How to reduce liabilities when selling investment property
BUYING properties for investment has led to significant gains for many people in the past 60 years, despite the recent nasty blip in the market. But what about the tax paid on your profit when you sell and how can you avoid your profits being reduced significantly by tax?
This tax on property is capital gains tax, which can eat up 28 per cent of your profits if you sell a property that you do not live in. The tax does not apply to the property you live in as your main residence.
This is because one’s main residence is exempt from capital gains tax. It does usually apply, though, to properties you buy for someone else to live in, including investment properties i.e. buyto-lets.
However, few are aware that the principal private residence relief that ensures that the typical family home is free of tax on sale lasts for three years from the date of sale.
So, imagine you live in a house for a year or two, preparing it for letting to tenants and then you move out and let it for three years. You can then sell it at the end of the three years free of capital gains tax, even if it has doubled in value.
This will work if you tell your HM Revenue and Customs office that you elect for that property to be your main residence while you live there. When you move, you elect for your new home to be your main residence.
If you do not sell the house for four years after moving out, you still count the three years of exemption you are allowed, plus the year you lived there, so that at least four-fifths of the tax is not payable, because four of the five years do not count. If the capital gains tax is £35,000 on sale (before taking into account the exemption), you would only pay tax of one fifth, which is £7,000.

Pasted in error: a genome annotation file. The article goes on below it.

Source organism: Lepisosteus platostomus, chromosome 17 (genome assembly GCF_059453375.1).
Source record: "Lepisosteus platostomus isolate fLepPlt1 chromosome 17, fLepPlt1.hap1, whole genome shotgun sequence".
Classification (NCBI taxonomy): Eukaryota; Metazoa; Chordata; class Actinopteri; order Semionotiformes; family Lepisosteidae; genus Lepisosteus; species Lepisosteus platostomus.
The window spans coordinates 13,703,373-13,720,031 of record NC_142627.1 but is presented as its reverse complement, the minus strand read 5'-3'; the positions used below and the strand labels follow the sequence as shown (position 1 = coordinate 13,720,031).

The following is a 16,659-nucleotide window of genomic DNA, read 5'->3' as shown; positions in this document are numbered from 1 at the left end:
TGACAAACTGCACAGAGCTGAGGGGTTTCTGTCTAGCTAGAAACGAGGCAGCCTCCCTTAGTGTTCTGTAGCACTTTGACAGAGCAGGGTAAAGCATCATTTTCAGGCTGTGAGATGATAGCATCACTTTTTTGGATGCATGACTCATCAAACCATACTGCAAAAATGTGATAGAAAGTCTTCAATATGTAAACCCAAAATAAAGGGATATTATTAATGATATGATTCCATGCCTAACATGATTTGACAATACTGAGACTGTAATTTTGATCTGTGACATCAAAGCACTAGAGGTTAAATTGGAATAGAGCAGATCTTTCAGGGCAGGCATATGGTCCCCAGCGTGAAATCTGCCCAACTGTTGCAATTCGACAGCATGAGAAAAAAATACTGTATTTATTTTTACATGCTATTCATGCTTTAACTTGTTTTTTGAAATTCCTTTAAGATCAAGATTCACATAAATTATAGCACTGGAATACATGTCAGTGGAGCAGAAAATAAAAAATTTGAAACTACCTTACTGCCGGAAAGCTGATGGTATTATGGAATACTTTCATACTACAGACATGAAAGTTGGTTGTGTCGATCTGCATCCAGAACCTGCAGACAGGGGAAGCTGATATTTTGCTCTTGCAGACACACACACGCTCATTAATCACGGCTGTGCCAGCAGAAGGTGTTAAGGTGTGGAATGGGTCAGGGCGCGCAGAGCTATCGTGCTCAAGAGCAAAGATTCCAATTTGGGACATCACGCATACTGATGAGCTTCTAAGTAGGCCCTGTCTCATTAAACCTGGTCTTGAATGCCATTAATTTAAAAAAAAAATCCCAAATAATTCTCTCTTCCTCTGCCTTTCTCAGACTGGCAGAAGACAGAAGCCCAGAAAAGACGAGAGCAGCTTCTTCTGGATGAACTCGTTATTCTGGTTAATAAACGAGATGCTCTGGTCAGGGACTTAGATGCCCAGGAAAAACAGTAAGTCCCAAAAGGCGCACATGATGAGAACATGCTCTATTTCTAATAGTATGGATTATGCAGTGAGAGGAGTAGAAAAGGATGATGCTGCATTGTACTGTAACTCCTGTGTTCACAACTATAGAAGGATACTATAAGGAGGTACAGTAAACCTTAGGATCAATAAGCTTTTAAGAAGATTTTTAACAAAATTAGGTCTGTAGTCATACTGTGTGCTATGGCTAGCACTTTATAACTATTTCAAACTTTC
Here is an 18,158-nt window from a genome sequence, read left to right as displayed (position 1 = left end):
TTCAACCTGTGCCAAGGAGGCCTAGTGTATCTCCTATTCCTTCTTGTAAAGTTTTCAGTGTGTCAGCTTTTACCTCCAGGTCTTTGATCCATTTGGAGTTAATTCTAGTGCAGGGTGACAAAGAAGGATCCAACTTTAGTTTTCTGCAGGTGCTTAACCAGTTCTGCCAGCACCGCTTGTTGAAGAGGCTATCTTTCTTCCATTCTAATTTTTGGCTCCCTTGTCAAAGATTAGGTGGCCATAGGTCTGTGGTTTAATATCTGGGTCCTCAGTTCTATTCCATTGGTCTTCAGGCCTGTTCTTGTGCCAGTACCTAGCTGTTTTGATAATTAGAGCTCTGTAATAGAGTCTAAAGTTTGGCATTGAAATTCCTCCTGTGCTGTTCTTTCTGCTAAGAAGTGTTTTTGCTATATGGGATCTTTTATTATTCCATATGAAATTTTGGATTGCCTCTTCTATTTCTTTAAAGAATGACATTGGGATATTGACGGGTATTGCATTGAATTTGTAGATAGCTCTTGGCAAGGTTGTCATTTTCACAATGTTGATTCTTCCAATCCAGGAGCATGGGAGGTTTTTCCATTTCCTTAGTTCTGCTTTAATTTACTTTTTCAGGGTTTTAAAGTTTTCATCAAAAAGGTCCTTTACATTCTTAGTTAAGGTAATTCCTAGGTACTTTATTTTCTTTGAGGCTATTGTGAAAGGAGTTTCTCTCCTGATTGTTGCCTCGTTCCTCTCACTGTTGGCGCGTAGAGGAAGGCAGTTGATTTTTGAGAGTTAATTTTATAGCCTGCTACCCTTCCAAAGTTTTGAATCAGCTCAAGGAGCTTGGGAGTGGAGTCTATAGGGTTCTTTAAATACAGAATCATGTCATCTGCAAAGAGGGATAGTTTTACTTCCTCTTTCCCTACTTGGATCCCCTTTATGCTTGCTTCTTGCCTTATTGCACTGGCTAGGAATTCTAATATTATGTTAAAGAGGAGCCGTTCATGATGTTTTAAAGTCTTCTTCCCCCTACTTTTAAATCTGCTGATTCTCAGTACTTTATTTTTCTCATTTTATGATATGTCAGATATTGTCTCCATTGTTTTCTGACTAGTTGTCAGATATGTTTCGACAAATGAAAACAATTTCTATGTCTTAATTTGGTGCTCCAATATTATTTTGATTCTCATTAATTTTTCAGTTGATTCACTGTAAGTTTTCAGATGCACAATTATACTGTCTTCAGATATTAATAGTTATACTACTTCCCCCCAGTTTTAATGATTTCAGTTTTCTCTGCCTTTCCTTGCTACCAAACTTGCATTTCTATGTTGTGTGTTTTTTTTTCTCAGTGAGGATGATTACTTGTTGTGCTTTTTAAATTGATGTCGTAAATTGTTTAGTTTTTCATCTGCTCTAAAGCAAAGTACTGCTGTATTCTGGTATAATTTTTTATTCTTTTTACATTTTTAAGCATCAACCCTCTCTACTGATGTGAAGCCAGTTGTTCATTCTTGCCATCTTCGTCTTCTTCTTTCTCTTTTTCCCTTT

Properties for investment and capital gains tax report from the Government this month says that to qualify for this three-year exemption, one has to show evidence of actual residence, so that the shorter the time one spends in the property, the more difficult it is to prove you genuinely lived there.
Usually, residence of several months is enough, provided your post comes there, your bank is given the address, your employer (if any) was told, and you actually lived there. If the period of residence is only a few weeks, the Revenue would need a very good explanation.
Expenditure on a property is also set against the capital gains tax.
What is important is that the work carried out has increased or maintained the value of the property. It is not just any expenditure, therefore. you cannot claim for getting the windows cleaned or fixing an old boiler. You can claim for an extension, or the creation of an attic room, where before there was none.
Keep a record of all expenditure, as it is necessary to submit evidence to the Revenue when claiming to reduce the capital gains tax.
If you are developing the property for let for the first time, then the cost of decorative work is allowed against the tax. This can be interpreted quite widely, so it is once again important to keep all receipts.
Expenditure of, for example, £20,000, comes off the sale price if it meets the criteria. The taxsaving would be 28 per cent of this, or £5,600.
When you sell an invstment property, there is also a personal allowance of £10,100, but you can only use this once in a tax year. For this reason, it is often advisable to only sell one buy-tolet property a year.
Also, a husband and wife, and also civil partners, can only claim their personal allowances on the same property.
There is much else to be said about capital gains tax and investment properties, but this gives you some pointers, which can be useful in planning what to buy, how to buy and when to sell.